Financial support for Emergency Child Care providers:
- All licensed Emergency Child Care Centers, license-exempt centers, and licensed homes providing care as license-exempt during the emergency are eligible to receive a stipend to offset some of the additional costs providers may incur during the emergency. Stipends are:
- Family child care homes* OR $ 750.00
- Family child care homes* providing 2nd and/or 3rd shift child care $1,000.00
- Child care centers with up to two (2) classrooms $2,000.00
- Child care centers with 3-5 classrooms $3,000.00
- The Illinois Department of Human Services (IDHS) is developing a process to allow Priority Essential Workers (health care, human services, and essential government services) to categorically qualify for CCAP during the period of the emergency.
Financial support for existing child care and early learning programs:
- IDHS has developed a simplified waiver process for the 80% attendance requirement for CCAP so programs can be paid for all eligible days of care. The policy and form are available here. It is also available in Spanish. Providers submitting the waiver must attest that they have continued to pay their staff through each month for which they submit the waiver.
- Early education programs funded through the Illinois State Board of Education’s (ISBE’s) Preschool for All and Prevention Initiative programs have been advised their funding will not be affected by a decision to close in response to the public health emergency. In addition, the Governor signed an Executive Order allowing Preschool for All and Prevention Initiative funding to be used to meet the child care and related needs of non-enrolled children of essential workers.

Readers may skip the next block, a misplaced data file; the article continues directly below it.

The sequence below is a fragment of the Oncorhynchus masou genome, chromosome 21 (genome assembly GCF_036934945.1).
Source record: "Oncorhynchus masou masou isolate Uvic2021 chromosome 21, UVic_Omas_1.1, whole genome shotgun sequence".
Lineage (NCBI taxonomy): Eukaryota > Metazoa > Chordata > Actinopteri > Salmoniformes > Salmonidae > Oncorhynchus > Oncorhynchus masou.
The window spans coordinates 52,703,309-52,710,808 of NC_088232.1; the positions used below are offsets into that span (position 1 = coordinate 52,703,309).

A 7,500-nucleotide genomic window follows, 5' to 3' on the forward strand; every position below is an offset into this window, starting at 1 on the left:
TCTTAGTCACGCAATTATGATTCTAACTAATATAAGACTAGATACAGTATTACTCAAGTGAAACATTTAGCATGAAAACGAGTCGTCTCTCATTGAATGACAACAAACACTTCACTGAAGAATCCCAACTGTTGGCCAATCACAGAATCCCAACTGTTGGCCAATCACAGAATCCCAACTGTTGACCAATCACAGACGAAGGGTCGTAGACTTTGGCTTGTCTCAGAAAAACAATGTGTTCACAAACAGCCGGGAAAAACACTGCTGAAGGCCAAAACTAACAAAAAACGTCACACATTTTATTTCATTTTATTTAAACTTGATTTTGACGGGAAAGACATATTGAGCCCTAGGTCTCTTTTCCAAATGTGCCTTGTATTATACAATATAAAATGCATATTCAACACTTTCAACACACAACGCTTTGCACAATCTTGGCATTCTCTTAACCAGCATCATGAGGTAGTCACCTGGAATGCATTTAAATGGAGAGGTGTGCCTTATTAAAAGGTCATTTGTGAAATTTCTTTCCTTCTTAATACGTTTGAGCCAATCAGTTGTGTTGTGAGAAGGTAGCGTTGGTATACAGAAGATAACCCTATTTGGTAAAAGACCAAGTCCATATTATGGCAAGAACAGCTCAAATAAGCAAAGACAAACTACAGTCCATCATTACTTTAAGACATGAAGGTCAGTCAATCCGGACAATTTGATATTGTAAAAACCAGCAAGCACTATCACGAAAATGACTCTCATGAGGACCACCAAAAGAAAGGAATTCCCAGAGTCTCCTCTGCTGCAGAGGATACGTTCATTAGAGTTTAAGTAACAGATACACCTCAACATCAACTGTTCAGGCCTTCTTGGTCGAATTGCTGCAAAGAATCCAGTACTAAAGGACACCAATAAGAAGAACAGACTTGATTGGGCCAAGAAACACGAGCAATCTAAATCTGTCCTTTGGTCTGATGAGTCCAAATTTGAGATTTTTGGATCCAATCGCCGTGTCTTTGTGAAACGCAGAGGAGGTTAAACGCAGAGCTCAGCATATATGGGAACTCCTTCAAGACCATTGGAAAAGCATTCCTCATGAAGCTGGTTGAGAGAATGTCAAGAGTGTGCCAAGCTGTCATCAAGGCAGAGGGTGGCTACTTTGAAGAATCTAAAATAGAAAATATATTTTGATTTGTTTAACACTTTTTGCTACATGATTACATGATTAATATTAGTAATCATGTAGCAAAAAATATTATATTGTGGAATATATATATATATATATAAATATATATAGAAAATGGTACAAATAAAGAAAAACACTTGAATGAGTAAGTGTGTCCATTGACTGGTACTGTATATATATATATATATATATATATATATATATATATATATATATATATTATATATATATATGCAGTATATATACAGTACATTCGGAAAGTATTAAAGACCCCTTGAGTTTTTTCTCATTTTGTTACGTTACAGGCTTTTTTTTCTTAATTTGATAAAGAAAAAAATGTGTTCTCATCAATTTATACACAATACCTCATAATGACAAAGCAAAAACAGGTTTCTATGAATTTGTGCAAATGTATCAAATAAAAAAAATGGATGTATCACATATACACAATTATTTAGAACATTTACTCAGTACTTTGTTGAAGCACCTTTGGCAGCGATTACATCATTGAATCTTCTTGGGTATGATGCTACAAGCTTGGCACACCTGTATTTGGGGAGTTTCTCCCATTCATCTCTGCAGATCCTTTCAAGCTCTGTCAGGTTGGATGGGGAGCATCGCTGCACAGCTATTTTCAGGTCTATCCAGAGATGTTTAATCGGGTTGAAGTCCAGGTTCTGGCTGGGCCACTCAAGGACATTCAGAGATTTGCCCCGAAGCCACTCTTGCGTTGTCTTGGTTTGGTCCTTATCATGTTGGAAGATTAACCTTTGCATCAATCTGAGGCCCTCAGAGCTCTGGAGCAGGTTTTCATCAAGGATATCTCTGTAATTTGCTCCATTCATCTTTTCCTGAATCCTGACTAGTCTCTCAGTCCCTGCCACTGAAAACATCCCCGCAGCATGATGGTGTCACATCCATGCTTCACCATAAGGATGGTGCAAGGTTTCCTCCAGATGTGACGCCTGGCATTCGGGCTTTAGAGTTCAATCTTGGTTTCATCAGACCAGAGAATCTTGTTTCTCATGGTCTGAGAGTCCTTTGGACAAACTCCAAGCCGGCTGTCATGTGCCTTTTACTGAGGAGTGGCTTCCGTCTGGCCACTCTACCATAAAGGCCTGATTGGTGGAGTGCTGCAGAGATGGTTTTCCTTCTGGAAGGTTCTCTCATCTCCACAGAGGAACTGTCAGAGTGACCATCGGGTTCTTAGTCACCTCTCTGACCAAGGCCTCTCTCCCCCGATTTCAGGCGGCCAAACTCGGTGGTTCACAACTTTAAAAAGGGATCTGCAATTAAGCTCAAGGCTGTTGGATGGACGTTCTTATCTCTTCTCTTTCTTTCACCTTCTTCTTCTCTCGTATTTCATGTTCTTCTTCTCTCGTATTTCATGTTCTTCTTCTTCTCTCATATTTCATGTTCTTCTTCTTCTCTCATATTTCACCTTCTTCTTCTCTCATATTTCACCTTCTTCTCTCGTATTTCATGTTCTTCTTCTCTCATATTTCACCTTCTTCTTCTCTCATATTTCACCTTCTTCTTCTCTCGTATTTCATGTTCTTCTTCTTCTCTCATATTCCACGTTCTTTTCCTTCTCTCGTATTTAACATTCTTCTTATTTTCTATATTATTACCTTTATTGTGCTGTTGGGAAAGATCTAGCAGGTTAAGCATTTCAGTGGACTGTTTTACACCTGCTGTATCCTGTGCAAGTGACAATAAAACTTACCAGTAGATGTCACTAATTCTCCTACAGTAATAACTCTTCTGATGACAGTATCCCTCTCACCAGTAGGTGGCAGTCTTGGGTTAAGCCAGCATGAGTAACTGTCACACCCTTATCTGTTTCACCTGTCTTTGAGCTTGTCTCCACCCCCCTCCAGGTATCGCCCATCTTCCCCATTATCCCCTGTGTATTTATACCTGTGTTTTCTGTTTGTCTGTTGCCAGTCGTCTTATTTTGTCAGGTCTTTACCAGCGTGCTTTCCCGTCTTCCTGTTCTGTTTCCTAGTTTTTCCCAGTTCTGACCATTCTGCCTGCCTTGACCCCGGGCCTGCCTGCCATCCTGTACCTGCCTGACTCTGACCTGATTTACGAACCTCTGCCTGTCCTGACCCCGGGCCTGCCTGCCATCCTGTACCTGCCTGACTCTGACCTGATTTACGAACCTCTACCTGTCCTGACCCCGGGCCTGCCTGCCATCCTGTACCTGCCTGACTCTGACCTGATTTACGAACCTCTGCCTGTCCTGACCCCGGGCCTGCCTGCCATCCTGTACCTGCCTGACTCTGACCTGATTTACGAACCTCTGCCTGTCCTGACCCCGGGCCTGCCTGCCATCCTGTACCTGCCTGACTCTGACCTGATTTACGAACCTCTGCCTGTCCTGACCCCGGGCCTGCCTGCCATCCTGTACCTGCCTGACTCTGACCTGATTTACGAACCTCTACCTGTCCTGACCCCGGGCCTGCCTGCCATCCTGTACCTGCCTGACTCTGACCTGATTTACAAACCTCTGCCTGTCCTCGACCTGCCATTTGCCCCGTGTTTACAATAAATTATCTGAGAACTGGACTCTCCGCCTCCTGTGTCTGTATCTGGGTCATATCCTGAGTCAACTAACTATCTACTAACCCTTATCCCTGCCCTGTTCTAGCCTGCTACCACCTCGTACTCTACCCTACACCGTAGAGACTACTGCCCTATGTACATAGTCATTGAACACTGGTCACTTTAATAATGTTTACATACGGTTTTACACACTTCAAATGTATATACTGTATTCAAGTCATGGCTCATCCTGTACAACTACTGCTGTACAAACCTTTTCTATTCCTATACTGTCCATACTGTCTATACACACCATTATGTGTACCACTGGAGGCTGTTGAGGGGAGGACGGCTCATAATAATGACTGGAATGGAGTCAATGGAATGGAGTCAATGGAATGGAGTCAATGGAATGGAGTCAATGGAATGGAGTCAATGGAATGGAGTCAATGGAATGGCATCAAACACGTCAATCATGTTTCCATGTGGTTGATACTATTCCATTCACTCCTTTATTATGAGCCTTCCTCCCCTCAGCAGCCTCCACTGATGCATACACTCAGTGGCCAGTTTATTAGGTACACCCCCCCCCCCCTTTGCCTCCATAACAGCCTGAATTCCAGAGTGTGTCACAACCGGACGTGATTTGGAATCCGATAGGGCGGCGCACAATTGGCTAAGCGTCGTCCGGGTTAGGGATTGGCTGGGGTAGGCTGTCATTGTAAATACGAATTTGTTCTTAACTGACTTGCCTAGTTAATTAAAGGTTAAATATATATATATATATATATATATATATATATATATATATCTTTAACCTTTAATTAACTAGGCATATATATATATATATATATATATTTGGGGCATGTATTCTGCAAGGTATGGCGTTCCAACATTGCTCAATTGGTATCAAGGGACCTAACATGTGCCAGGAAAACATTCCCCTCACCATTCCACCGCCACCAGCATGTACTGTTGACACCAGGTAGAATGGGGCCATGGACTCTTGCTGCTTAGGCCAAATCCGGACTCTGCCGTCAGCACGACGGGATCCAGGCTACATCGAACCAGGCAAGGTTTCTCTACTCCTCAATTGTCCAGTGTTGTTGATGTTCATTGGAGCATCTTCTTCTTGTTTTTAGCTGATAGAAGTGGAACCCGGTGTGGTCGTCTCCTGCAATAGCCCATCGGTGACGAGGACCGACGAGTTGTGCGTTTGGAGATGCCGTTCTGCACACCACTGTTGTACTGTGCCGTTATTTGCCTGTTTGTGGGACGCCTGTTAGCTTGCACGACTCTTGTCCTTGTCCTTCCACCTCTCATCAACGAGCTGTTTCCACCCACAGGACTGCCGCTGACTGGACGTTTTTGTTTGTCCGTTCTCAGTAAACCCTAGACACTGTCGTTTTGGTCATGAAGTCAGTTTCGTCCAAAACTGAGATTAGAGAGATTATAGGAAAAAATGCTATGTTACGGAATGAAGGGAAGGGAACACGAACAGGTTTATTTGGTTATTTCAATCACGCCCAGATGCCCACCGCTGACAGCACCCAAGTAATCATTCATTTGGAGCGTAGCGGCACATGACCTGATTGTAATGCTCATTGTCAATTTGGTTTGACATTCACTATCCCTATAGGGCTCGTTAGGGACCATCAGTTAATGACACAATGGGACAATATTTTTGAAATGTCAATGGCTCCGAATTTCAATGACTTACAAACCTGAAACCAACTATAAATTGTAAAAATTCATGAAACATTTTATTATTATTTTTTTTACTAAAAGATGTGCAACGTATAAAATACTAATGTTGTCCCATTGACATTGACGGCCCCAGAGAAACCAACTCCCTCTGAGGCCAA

- On Monday, March 23, 2020, IDHS and the Illinois Governor’s Office of Early Childhood Development (GOECD) hosted a webinar for 3,000 attendees: COVID-19 Child Care Business Practices and Resources.
- GOECD continues to study the impact of the federal relief packages on small businesses like child care centers and will continue to link providers with resources to ensure that they are able to take maximum advantage of these federal benefits.
To keep families and the early childhood care and education community informed:
- The GOECD COVID-19 for Early Childhood webpage is being updated daily with links to the most up-to-date resources for children, families, and early childhood care and education providers.
- GOECD also launched a COVID-19 Emergency Child Care for Communities & Providers webpage with resources to help communities develop emergency child care options for essential workers.
- GOECD, DCFS, IDHS, and ISBE have developed guidance for child care centers, child care homes, and early education programs. This guidance is also available in Spanish.
- GOECD, DCFS, IDHS, and ISBE also developed COVID-19 frequently asked questions following the mandatory closure of all child care centers and homes. These FAQs are also available in Spanish.